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Orange construction fence surrounds the area between the Maritime and Havre de Grace Decoy museums as workers prepare for a storm water management project.
Orange construction fence surrounds the area between the Maritime and Havre de Grace Decoy museums as workers prepare for a storm water management project. (Matt Button / The Aegis/Baltimore Sun Media)

Havre de Grace is beginning the final phase of a three-phase project to naturally treat stormwater before it goes into the Chesapeake Bay and the Susquehanna River.

“The ultimate goal is to take the project all the way around Concord Point and to Water Street,” Havre de Grace Public Works Director Tim Whittie said.

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The third phase, which is being paid for with a $400,000 grant from Maryland Department of Natural Resources, will treat stormwater runoff from rooftops and streets in a system in the open space between the Havre de Grace Maritime Museum and Decoy Museum.

“Before, the water rushed right into the river,” Stephanie Noys, the municipal separate storm sewer system (MS4) permit coordinator for the city. “This will take it offline instead.”

Rather than travel down a pipe, the water will infiltrate through a regenerative stormwater conveyance system and be treated along the path, Noys said.

One form of pollution is thermal pollution, Whittie said. When it rains on the hot asphalt, the rainwater is warmed and goes into the storm drain, without allowing the water to cool, and into the drains and subsequently the river.

Higher water temperatures promote algae and bacteria growth, which both thrive in hotter temperatures.

In the regenerative stormwater conveyance system, the water travels mostly underground, similar to a spring, and is cooled off before it goes into the river.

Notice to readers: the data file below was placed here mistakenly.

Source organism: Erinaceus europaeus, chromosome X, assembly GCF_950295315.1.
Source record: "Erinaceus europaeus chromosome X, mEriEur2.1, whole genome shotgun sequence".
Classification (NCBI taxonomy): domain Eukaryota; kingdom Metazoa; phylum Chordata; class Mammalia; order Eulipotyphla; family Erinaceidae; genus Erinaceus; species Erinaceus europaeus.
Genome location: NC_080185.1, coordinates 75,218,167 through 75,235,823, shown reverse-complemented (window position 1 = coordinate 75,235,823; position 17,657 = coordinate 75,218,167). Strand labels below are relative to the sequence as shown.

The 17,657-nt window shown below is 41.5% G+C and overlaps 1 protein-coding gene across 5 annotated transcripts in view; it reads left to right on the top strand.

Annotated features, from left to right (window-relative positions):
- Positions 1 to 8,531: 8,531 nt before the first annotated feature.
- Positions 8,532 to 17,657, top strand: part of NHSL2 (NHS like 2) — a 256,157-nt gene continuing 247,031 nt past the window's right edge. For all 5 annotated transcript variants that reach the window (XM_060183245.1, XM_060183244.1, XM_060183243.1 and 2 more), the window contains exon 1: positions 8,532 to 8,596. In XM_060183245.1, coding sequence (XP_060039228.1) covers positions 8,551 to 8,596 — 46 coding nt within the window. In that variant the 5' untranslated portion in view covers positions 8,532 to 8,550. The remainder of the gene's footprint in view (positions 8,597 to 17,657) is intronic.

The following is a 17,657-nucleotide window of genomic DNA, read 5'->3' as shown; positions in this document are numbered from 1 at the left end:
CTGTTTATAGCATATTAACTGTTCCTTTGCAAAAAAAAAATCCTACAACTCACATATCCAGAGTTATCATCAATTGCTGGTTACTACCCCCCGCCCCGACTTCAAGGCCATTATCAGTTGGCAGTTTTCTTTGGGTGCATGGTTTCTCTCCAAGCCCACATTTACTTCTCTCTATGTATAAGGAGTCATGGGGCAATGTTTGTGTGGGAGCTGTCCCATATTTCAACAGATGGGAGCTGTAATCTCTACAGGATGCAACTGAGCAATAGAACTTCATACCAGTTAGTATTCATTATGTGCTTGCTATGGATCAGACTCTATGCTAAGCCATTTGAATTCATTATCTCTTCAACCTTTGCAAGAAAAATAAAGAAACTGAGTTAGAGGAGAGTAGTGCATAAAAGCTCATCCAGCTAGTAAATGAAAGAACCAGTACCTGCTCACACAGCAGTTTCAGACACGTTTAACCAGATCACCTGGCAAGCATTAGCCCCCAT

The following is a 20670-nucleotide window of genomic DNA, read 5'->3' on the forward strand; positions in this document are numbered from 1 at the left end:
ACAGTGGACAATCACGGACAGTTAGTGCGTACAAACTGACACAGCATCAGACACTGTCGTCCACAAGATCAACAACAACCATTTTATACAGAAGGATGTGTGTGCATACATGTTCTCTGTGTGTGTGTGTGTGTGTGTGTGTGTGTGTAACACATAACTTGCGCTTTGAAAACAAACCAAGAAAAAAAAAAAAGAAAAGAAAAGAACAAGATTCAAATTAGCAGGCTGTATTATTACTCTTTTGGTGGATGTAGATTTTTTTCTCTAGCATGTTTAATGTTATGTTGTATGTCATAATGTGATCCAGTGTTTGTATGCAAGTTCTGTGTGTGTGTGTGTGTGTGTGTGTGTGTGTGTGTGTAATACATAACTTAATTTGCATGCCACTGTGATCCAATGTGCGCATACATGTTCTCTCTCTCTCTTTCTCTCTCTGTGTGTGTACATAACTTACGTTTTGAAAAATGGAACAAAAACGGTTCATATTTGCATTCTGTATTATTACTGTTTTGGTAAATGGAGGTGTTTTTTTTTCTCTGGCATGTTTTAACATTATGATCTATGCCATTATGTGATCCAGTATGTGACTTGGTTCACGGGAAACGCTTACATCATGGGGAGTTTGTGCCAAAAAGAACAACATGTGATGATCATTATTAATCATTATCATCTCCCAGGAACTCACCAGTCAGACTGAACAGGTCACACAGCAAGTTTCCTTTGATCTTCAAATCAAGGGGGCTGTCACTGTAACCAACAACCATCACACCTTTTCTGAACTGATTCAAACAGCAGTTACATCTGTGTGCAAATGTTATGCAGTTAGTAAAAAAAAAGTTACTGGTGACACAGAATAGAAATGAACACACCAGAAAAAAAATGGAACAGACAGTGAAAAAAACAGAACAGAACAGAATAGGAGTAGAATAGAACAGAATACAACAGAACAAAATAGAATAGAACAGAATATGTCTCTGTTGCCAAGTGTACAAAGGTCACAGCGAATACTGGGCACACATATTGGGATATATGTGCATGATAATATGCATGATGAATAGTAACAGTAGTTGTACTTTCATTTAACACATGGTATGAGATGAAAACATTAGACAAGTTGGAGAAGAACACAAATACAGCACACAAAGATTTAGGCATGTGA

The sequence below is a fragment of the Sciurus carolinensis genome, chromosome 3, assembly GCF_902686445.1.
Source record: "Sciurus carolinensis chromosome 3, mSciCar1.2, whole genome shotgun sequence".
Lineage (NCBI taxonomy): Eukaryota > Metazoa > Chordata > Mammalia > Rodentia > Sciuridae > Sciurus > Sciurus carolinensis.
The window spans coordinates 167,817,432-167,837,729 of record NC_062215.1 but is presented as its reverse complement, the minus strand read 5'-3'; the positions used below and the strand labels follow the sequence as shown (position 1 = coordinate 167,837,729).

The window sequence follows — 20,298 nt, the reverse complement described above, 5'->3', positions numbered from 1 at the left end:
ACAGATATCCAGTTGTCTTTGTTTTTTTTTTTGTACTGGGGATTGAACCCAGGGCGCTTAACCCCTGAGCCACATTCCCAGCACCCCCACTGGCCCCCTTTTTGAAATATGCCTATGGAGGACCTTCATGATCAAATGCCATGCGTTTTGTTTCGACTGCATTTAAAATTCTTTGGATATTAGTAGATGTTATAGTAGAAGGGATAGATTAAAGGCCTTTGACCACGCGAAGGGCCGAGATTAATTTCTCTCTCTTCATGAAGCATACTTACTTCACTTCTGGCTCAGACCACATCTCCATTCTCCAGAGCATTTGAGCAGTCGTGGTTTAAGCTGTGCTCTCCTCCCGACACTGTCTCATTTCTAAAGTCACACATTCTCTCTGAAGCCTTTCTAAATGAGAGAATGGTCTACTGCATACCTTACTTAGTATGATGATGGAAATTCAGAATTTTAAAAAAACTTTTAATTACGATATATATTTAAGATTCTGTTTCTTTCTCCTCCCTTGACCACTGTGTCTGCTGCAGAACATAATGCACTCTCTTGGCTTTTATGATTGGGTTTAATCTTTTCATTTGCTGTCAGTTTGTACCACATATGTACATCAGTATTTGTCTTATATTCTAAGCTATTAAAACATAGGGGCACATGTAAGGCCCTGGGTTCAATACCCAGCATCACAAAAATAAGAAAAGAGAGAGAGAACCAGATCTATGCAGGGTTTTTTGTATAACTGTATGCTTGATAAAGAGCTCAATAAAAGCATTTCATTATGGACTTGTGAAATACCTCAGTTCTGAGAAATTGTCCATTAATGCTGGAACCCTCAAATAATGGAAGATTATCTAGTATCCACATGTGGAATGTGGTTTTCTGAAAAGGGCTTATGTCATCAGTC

“This will give the rainwater more of a chance to infiltrate and be treated by native plants that will do a lot of work,” Noye said. “The root systems are larger and take up a lot of pollutants.”

“When the stormwater comes out, it’s a cooler temperature, better for aquatic life,” Whittie said.

The engineering work has been completed and the number of pools determined; the city is working with the Decoy Museum and Maritime Museum to finalize their alignment, Whittie said.

Construction, expected to take about six weeks, is set to begin the first week of December and, if the weather cooperates, should be completed by the end of January, he said.

It will be difficult for the general public to see the system, other than a natural area with native plants and materials, including gravel walkways. The slopes will be gently rolling.

“They won’t see it as something treating the stormwater,” Noye said.

The property will still be able to be used for activities it’s used for now, especially parking, she said.

The first phase of the project was to build an RSC step pool system into the area behind the Maritime Museum and creating a living shoreline inside the promenade, Noye said.

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“It’s meant to be enjoyed by everyone and it also serves as a soft launch for kayaks, et cetera, so we have access to the river that way," she said.

Behind the beach is a wetlands area the promotes healthy amphibians and other habitats.

The second phase was a dry stream channel to take stormwater runoff from the parking lot in front of the Decoy Museum and collect it in a bio-retention pond. The pond includes soils and native plants to absorb stormwater and pollutants.

“It also slows down the velocity of the rain coming off the parking lot so it has time to infiltrate and move underground,” Noye said.

The cost for the second and third phases was $300,000 to $400,000.

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